The only time it has been broken in recent years was because of the Christchurch earthquake. An act of god forced the central Government to use those centralised pots of revenue and a strong balance sheet to fund the rebuilding of underlying infrastructure needed for the city to rebuild and operate. It's no accident that Christchurch is well on its way to solving its housing supply shortage because the central Government stumped up billions to build the underlying infrastructure (although Christchurch also has massive unsolved and unpaid for problems with its drinking, waste and storm water systems). House price inflation has been much lower in Canterbury over the last four years and rents have started falling.

The Government of the day (2008-2017) was able to point to acts of god (the earthquakes and the Global Financial Crisis) as the reason for borrowing heavily and increasing net Crown debt to GDP from nothing to over 23 percent of GDP from 2008 to 2016.

The current central Government has essentially tied its own hands to stop it from using the Crown's enormous balance sheet flexibility to borrow by promising to reduce net debt to 20 percent of GDP within five years. This is a slightly slower debt reduction track than targeted by the previous Government, but still leaves little room for the Government to use its balance sheet to solve this infrastructure deficit.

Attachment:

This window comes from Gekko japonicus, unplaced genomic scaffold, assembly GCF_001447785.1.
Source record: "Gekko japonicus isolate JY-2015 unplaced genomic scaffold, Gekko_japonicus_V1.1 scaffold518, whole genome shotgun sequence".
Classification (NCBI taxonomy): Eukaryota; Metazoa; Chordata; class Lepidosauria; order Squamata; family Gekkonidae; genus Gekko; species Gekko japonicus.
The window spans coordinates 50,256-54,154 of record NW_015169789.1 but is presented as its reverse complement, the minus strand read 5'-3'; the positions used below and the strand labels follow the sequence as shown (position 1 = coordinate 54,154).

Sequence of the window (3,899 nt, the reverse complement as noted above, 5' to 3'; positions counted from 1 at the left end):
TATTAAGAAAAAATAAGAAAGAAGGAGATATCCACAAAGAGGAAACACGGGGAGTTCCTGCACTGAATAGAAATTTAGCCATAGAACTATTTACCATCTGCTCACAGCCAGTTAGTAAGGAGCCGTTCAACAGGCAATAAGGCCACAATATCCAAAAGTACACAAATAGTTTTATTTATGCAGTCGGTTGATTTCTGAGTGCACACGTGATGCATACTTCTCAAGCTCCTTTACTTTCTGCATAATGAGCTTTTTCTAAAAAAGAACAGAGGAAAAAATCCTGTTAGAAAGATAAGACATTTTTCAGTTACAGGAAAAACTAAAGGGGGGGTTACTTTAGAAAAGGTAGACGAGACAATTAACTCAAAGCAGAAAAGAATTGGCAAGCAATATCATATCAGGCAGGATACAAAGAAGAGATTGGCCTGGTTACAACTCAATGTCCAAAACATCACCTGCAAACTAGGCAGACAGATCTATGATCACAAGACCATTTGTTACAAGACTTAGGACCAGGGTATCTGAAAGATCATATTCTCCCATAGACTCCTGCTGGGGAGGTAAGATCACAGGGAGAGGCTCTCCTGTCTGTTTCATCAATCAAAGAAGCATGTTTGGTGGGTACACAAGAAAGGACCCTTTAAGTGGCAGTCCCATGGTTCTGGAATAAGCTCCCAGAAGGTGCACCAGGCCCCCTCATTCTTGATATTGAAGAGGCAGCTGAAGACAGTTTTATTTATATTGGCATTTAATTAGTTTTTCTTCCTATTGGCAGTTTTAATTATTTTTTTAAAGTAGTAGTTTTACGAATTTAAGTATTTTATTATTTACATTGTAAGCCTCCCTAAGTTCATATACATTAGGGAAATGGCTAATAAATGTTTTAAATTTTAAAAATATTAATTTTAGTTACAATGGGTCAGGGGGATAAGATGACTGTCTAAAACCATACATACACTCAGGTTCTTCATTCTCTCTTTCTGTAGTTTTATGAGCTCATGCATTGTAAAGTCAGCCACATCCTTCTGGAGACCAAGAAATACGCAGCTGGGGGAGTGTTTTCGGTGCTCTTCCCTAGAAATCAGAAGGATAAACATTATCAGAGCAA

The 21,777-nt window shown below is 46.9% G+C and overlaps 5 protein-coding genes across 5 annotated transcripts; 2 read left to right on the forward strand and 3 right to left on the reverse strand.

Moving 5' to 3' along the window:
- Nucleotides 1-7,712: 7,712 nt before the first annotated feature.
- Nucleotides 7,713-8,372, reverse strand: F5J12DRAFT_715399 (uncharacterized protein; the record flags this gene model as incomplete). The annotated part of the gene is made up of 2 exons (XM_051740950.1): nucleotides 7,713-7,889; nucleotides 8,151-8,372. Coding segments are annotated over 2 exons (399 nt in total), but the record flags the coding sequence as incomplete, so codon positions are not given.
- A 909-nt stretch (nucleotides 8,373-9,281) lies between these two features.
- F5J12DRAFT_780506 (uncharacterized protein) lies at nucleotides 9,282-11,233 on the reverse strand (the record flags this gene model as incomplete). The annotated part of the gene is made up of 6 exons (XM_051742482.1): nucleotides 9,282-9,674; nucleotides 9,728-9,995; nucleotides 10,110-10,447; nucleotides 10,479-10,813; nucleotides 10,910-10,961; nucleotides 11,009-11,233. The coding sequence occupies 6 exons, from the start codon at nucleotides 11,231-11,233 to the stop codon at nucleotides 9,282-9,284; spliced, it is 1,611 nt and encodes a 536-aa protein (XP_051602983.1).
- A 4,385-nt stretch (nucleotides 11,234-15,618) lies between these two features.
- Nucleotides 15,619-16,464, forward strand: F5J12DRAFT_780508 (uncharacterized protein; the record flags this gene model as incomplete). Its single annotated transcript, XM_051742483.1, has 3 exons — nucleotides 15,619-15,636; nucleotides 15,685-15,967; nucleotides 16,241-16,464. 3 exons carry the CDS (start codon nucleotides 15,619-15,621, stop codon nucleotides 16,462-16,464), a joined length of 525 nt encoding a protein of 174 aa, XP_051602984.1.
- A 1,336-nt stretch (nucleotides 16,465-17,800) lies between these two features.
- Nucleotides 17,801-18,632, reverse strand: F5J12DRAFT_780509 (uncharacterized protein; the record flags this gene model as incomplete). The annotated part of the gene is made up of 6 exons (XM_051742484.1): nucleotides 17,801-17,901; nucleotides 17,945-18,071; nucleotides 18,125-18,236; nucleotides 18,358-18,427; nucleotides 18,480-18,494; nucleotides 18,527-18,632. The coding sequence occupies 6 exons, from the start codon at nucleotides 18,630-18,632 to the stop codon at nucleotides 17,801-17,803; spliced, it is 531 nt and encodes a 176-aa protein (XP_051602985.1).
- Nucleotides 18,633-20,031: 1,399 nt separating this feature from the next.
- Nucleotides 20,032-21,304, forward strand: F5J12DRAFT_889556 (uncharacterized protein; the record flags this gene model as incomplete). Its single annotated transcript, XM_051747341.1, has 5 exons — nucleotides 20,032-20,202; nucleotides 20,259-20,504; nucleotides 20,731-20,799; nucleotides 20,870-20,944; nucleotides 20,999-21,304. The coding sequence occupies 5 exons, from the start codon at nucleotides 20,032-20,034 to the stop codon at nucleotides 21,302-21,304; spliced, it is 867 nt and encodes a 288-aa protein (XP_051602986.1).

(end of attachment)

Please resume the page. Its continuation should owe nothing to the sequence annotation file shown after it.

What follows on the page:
This funding mismatch between Councils and Government and the artificial limit on debt set by the Government will underpin many of the big debates of the next three years around infrastructure funding. The debate will come back to these key questions every time:

Who should have the power to raise tax revenues?

Who should borrow the funds necessary to build infrastructure needed for a fast-growing population?

Who should borrow the money and service the debt to pay to replace and rebuild ageing infrastructure needed for higher environmental standards?

The Councils want extra revenue raising tools to help pay for the extra debt and avoid big increases in rates. That has driven the recent debates about the need for some GST to be returned to the regions, or for regional fuel taxes to be paid to Councils. Auckland is about to get a 10c/litre levy to help it pay for public transport and Hamilton is reported by Stuff to have decided yesterday to ask for an 11.5c/litre regional fuel tax to help it reduce a planned 15.5 percent rates hike to nine percent.

The debate over a tourism levy to fund local infrastructure is also driven by this funding mismatch. Councils want centralised revenue raising mechanisms to pay for local infrastructure.